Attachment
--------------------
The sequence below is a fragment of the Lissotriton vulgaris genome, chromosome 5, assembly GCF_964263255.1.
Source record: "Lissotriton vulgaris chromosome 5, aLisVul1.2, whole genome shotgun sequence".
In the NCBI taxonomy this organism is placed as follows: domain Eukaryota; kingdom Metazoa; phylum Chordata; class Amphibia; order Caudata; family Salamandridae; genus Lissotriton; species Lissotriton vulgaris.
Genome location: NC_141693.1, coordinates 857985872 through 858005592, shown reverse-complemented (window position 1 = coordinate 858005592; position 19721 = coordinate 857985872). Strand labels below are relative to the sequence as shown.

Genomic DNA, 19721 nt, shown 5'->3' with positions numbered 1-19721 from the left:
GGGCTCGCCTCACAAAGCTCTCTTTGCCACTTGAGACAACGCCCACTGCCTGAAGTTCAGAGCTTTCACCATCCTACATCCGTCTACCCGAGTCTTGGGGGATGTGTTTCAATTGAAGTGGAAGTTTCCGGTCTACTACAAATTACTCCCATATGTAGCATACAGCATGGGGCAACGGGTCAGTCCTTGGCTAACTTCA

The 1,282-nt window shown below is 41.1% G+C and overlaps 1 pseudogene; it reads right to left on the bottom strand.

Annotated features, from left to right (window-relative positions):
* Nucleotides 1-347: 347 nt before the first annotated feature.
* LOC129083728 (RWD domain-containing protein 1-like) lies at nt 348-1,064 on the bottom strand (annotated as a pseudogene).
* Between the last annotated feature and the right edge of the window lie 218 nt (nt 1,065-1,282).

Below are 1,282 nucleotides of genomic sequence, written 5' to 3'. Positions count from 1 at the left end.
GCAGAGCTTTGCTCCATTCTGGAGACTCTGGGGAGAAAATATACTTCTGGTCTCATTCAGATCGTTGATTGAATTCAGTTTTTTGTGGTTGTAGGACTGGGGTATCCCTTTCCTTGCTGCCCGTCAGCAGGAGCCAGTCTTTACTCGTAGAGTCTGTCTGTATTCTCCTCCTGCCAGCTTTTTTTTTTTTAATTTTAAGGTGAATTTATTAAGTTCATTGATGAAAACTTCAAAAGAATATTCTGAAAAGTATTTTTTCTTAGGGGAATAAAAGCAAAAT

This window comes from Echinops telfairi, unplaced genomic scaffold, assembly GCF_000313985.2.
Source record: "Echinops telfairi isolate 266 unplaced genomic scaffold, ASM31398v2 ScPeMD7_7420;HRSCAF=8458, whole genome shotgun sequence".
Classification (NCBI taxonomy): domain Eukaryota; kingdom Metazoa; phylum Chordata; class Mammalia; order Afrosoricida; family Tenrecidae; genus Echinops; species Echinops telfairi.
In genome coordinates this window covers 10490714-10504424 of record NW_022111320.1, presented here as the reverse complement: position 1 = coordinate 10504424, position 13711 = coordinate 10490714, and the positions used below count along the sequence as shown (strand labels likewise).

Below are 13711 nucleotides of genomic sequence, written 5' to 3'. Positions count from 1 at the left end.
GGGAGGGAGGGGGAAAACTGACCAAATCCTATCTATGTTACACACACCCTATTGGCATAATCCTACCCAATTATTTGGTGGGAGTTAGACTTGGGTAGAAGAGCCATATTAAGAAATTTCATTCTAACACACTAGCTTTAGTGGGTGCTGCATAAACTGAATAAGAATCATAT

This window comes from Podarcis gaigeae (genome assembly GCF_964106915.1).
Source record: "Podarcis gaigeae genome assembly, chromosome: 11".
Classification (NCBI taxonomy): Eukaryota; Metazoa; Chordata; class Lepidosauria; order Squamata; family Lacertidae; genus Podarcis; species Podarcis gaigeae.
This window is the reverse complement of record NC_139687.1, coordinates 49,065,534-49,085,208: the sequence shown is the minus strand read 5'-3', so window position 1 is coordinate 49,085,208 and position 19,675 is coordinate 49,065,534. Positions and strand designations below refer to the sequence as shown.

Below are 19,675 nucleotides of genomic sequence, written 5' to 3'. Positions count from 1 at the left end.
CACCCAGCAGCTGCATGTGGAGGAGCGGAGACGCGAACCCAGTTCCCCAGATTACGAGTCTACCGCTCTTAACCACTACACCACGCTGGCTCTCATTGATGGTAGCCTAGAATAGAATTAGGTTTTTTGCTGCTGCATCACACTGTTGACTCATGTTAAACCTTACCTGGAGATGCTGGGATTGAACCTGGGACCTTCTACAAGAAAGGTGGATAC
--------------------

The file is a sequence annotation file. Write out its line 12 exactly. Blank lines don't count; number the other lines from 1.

Below are 1,282 nucleotides of genomic sequence, written 5' to 3'. Positions count from 1 at the left end.